I am delighted with Nature paramount paper as well as with THE SCIENTIST.com. Firstly, from the clinical view-point, for the first time I have demonstrated - more than 25 years ago - that at the base of most common and severe diseases, today's growing epidemics, there is a mitochondrial cytopathy, I've termed Congenital Acidosic Enzyme-Metabalolic Histangiopathy (1,2),and conditio sine qua non of an awful number of Quantum Biophysical Semeiotic Constitutions (3-5). \nSecondly, as regards both stem cell utilization and cloning, in my opinion (http://www.washingtonpost.com/ac2/wpdyn/comments/display?contentID=AR2007041101736&start=41) a large amount of money on studying stem cells, even in amnyotic fluid, accounts for the reason there is an overlooked bias in such as research articles! In fact, in performing staminal cell researches all around the world scientists overlook both an inherited mitochondrial cytopathy, mentioned above. Independent of different countries, in recent decades diabetes prevalence has increased rapidly over time among both developed and developing populations. Surely, genetic factors alone cannot explain these patterns. However, as allows me to state my clinical experience, an individual, without diabetic AND dyslipidemic biophysical-semeiotic constitutions, and diabetic inherited real risk can not be involved by type 2 diabetes, at all (1-7). Certainly, rapid changes in lifestyle and risk factors such as obesity, unhealthy diets, physical inactivity, tobacco smoking, a.s.o., acting on people with diabetic and dyslipidaemic constitution may cause, AT FIRST, Pre-Metabolic Syndrome, then, over years or decades, metabolic syndrome 2, 6, IGT, and finally type 2 diabetes. In a few words, all around the world, e.g., the war against diabetes mellitus and its well-known and harmful complications, as well as the war against all other serious and common human diseases, is nowadays possible, also utilizing possibly stem cells of whatever origin, exclusively by means of a primary prevention, which must be perform at the bed-side, i.e., clinically, on a very large scale, using the simple stethoscope. In addition, we must in the future utilize stem cell, even of amnyotic fluid, of individuals not involved by above-cited biophysical semeiotic constitutions! In other words, in both primary prevention and screening programme for whatever disease, including DM and its complications, and cancer, we need efficacious clinical tools to obtain the best results, avoiding, e.g., to use staminal cell with impaired mitochondria. Really, early diagnosis must certainly be established in asymptomatic patients, who, for example, are evolving slowly towards diabetes mellitus, i.e. long time before disease onset, in order to avoid the well known, severe complications. In fact, to prevent these diabetic complications, including diabetic retinopathy, on very large scale it is extremely necessary that doctors use a clinical tool reliable in diagnosing early diabetes mellitus stages, from initial stages, i.e., biophysical-semeiotic constitutions, and then the Pre-Metabolic Syndrome See URL: syndrome engl.oc (1-7), useful particularly in selecting appropriate stem cells to be utilized. \nThirdly, sunday April 11,2010, I have announced Manuel's Story (8): spread quickly, the same day, also by The Los Angeles Times: \nhttp://www.latimes.com/features/health/la-he-practical-matters-20100412,0,2670974.story \ndott.stagnarosergio at 10:49 AM April 11, 2010. I have informed on the first newborn NEGATIVE for Oncological Terrain (i.e., predisposition to cancer), in spite of he is son of father and mother both involved formerly by Oncological Terrain, who were advised, in 2008, to undergo Coniugated-Melatonin treatment, namely a lot of months before pregnancy begin (1-5). Technically speaking, Manuel?s parents became positive exclusively for the residual variant form of predisposition to malignancy, which is not dangerous at all, because mitochondrial respiratory chain is perfectly functioning, so that endocellular energy level in every biological system results high. Notwithstanding, physician can recognise with the aid of Quantum Biophysical Semeiotics, the former presence of Oncological Terrain, especially under stress tests (1, 3). \nSuch as Medicine paramount progress opens a new, original way in the war against cancer by means of Primary Prevention. Old proverb sounds that the best of all therapies is Primary Prevention. Surely, if an outstanding, well-known oncologist, rather than the simple Founder of Quantum Biophysical Semeiotics, retired GP since 2000 year, would announce such as Medicine progress, cancer prevalence will next lower significanty: since ever, individual's power is more important and influent than theory POWER! \nIn any case, according to Aulo Gello's statement, Veritas Filia Temporis ! \nAll Authors admit, CANCER continues to be a GROWING epidemics, in spite of the excellent progresses of chemotherapy! \n\nReferences. \n1) Stagnaro S., Istangiopatia Congenita Acidosica Enzimo-Metabolica. Gazz Med. It. ? Asch. Sci, Med. 144, 423, 1985 \n2) Caramel S., L?importanza dei mitocondri e del mit-DNA nell?oncogenesi. http://ilfattorec.altervista.org/, 14 aprile 2010, http://ilfattorec.altervista.org/mitDNAoncogenesi.pdf \n3) Stagnaro-Neri M., Stagnaro S. Introduzione alla Semeiotica Biofisica. Il Terreno Oncologico. Ed. Travel Factory, Roma, 2004. http://www.travelfactory.it/semeiotica_biofisica.htm \n4) Stagnaro S. Reale Rischio Semeiotico-Biofisico. Ruolo diagnostico e patogenetico dei Dispositivi Endoarteriolari di Blocco neoformati patologici tipo I, sottotipo a) oncologici e b). Ed Travel Factory, Roma, www.travelfactory.it, Luglio 2010. \n5) Stagnaro S., Stagnaro-Neri M., Le Costituzioni Semeiotico-Biofisiche.Strumento clinico fondamentale per la prevenzione primaria e la definizione della Single Patient Based Medicine. Travel Factory, Roma, 2004. http://www.travelfactory.it/ \n6) Stagnaro S. Diet and Risk of Type 2 Diabetes. N Engl J Med. 2002 Jan 243464:297-298. [MEDLINE]. \n7)Stagnaro S.-Neri M..Stagnaro S., Sindrome di Reaven, classica e variante, in evoluzione diabetica. Il ruolo della Carnitina nella prevenzione del diabetemellito. Il Cuore. 6, 617, 1993, [MEDLINE].\n \n\n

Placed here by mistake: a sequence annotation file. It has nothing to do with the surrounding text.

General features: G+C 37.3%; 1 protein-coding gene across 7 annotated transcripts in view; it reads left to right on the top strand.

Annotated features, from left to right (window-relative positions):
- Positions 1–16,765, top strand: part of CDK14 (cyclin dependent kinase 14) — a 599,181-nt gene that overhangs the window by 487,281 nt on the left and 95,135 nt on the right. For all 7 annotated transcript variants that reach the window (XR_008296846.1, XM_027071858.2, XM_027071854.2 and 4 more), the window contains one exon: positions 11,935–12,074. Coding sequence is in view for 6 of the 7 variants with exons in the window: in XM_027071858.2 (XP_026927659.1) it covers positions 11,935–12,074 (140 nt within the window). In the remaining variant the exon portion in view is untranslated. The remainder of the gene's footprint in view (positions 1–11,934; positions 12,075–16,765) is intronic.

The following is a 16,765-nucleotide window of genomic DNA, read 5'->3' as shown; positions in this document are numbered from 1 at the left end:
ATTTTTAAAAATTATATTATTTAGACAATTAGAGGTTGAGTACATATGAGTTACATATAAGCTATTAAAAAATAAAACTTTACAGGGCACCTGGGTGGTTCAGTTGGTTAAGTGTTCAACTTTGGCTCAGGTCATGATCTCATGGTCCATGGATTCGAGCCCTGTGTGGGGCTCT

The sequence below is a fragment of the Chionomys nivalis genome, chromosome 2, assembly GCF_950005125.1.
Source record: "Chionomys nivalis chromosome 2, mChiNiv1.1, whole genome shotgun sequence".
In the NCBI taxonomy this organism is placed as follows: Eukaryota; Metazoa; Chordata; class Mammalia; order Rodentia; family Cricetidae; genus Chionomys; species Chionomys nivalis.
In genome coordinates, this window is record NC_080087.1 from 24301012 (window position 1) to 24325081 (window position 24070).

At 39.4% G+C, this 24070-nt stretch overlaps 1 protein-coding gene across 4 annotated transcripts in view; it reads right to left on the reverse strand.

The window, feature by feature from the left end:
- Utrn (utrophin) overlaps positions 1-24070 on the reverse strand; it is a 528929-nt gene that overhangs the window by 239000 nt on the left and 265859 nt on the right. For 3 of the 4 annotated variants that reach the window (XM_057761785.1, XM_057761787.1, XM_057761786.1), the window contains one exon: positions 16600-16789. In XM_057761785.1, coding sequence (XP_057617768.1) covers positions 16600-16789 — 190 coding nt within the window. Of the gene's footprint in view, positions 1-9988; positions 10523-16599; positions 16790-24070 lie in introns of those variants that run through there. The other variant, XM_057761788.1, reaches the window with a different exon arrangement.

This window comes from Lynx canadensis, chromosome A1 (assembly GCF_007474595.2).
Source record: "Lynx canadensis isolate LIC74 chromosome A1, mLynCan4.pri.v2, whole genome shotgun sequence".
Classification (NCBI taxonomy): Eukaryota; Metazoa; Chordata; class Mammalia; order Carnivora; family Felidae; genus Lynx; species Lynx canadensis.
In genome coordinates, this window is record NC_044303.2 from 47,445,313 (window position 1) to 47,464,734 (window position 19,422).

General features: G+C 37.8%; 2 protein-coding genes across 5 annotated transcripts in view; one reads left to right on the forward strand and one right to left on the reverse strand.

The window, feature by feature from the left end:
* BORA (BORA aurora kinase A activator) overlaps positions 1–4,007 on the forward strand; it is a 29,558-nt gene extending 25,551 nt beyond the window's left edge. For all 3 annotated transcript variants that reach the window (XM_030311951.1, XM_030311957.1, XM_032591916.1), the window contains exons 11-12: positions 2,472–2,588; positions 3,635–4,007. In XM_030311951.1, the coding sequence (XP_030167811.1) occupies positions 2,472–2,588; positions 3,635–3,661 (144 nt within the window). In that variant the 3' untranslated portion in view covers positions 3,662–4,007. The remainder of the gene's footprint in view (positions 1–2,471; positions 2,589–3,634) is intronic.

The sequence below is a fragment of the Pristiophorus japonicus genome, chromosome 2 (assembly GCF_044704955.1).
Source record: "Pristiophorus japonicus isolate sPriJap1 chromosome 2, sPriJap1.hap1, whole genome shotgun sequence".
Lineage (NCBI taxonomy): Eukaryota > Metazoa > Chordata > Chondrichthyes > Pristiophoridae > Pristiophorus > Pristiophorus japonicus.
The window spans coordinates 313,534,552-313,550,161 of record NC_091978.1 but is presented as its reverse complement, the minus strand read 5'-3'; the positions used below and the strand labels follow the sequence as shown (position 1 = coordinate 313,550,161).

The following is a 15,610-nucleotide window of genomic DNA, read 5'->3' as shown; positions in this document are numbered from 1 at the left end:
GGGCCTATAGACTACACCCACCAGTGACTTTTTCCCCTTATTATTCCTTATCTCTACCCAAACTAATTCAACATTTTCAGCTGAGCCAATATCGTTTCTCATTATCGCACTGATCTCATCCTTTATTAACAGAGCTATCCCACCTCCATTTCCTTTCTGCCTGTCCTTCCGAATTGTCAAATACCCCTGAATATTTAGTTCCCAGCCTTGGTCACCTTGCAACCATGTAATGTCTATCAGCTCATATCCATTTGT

Avatar of: anonymous poster

anonymous poster

Posts: 2

April 19, 2010

I think that the writer needs to be informed that an egg has only one nucleus.

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Mettler Toledo
BD Biosciences
BD Biosciences